California Corporate Tax Return Instructions
This are vital for any small business owner in the state because of the fact that business taxes in California are harsher than in most other states.3 min read
The California corporate tax return instructions are vital for any small business owner in the state because of the fact that business taxes in California are harsher than in most other states. Although California is an excellent place to live due to its warm climate, natural landscapes, and thriving metropolitan areas, both personal and business income taxes are considerably higher than the national average.
Not only that, but California is one of a small number of states that impose personal and business taxes on S Corporations or limited liability companies. On a federal level, it is considered double taxation to tax both the business owner and the business itself, but that doesn't apply here, as they are both taxed. Add the double taxation to the already high costs and standard of living, and you get a situation where it's very hard to get a business up and running.
Types of Business Taxes in California
There are three different types of taxes for business in California. Almost all businesses in the state pay one or more of these taxes.
- Corporate tax: This applies to corporations as well as limited liability companies that want corporation status. The tax rate is calculated based on all taxable income collected within the state, and it's percentage is 8.84%, which is higher than the national average.
- Franchise tax: This must be paid by S Corporations, limited partnerships, and limited liability companies as well as limited liability partnerships. It also applies to regular corporations that do not register a positive net income, therefore paying the franchise tax instead of the corporate tax.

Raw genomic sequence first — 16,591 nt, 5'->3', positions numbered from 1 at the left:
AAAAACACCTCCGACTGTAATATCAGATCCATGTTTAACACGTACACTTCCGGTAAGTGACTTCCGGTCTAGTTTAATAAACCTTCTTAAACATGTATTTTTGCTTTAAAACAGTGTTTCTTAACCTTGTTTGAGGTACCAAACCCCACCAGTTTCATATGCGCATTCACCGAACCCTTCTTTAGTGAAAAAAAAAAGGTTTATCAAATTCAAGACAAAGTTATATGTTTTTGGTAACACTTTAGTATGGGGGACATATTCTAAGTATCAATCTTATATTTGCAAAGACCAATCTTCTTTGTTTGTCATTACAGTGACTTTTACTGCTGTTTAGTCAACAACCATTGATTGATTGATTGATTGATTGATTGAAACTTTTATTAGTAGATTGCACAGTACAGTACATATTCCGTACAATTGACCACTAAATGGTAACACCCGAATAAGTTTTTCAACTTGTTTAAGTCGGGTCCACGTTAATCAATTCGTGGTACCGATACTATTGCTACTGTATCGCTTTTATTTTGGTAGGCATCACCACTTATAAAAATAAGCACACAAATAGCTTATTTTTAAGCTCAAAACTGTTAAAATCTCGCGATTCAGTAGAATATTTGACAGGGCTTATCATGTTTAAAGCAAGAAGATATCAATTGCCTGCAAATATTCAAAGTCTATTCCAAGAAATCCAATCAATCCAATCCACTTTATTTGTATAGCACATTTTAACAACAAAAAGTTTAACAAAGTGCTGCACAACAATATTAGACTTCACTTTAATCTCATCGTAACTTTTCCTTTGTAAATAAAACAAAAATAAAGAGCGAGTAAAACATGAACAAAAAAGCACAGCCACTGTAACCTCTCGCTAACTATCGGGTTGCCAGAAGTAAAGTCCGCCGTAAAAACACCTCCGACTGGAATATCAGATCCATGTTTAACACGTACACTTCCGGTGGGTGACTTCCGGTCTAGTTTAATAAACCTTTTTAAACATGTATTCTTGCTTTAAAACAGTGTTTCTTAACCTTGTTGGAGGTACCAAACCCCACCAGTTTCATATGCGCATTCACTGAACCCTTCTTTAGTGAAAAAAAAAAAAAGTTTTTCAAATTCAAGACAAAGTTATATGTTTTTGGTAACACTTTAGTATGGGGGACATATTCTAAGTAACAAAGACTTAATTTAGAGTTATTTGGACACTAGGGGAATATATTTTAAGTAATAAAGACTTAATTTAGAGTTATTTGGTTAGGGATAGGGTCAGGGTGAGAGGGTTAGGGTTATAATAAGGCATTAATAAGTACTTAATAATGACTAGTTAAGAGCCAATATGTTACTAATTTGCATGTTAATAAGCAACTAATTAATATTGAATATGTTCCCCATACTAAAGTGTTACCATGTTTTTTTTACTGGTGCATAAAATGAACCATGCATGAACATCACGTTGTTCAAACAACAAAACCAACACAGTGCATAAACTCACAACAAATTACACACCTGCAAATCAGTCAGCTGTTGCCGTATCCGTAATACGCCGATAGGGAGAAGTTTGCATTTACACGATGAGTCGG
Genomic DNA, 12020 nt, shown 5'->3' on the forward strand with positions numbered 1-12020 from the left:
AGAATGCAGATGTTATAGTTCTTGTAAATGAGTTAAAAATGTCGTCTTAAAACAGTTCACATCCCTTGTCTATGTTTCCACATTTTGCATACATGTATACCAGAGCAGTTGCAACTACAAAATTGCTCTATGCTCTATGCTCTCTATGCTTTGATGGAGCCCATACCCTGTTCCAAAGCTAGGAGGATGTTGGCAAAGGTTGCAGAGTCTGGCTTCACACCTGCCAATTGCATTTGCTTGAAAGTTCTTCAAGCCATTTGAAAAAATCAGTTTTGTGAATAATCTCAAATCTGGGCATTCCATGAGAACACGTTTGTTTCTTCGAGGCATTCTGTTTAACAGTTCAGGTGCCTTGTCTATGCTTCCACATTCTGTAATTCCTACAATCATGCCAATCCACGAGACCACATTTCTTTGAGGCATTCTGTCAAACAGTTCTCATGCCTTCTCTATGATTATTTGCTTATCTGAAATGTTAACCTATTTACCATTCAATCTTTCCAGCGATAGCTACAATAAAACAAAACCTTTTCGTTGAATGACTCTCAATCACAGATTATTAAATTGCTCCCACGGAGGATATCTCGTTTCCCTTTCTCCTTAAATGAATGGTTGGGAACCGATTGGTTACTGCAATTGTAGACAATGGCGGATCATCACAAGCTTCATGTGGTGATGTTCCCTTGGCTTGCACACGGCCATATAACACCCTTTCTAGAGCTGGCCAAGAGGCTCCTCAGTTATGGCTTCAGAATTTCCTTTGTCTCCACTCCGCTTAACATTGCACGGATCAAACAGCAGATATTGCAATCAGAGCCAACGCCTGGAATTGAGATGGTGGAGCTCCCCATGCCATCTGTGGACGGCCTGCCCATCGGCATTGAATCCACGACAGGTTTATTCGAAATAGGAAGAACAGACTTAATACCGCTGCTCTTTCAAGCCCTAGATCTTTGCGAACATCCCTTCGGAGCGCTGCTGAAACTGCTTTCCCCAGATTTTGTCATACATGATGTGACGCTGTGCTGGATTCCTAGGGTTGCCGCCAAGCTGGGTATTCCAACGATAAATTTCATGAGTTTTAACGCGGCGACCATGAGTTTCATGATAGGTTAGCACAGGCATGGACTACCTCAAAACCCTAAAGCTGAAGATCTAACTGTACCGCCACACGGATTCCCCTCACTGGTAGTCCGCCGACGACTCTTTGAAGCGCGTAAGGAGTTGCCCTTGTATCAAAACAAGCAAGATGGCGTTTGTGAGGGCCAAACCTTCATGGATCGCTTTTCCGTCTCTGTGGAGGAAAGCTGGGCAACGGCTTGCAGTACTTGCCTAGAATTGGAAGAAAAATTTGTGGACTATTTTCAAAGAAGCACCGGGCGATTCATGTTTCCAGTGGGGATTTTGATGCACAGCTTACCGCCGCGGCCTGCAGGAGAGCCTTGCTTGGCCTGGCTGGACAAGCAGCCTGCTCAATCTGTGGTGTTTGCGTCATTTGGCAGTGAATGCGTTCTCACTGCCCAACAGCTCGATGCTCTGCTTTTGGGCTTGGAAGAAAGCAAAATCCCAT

- Alternative minimum tax: The alternative minimum tax was created as a way to prevent companies from writing down income in order to prevent paying taxes. It's rate is 6.65% and applies to corporations and limited liability companies that want corporation status.
Tax Return Instructions Based on Company Type
Traditional corporations pay the 8.84% corporate tax or the 6.65% alternative minimum tax depending on the declared income number. Any personal income that the company's shareholders make is also subject to taxation, with the 33% tax rate on dividends being one of the highest in the country.
S Corporations pay a franchise tax of 1.5% of the net income. There is, however, a minimum tax of $800, even when the company reported a negative net income. Then the income is taxed again by the business owners that must pay personal taxes for what they get out of the company.
Limited liability companies pay a franchise tax that's calculated according to the company's gross income. It can go from the $800 minimum to $11,790 for companies registering a gross income higher than $5 million.
Partnerships of any kind must pay the $800 minimum franchise tax as well as any personal income taxes.
Filing Your Tax Return in California
All corporations within the state of California must file their income tax that they owe the state through Form 100. The California Franchise Tax Board provides the document. Here are the steps for completing it:
- Fill in the start and end dates of your financial year.
- Write down the company's name, address, and identifying numbers.
- Answer the Schedule Q questions on the first two pages.
- Calculate your net income and write it down on the first page.
- Compute your gains and losses so you can calculate the amount due in taxes.
- Fill in the rest of the document and have an officer sign on the second page and write in the current date.
Even if your company is losing money, you are still required to file a tax return. At the very least, you will be paying the $800 minimum tax. California law requires all businesses to update their records by filing a statement with the local Secretary of State, either once a year or every two years.
Under California law, you can be taxed on income from any business endeavor within the state boundaries, even if you or your company are not based in California. If you do business both in California and in other states, you will need to calculate your income based on where it was created and pay your taxes accordingly.
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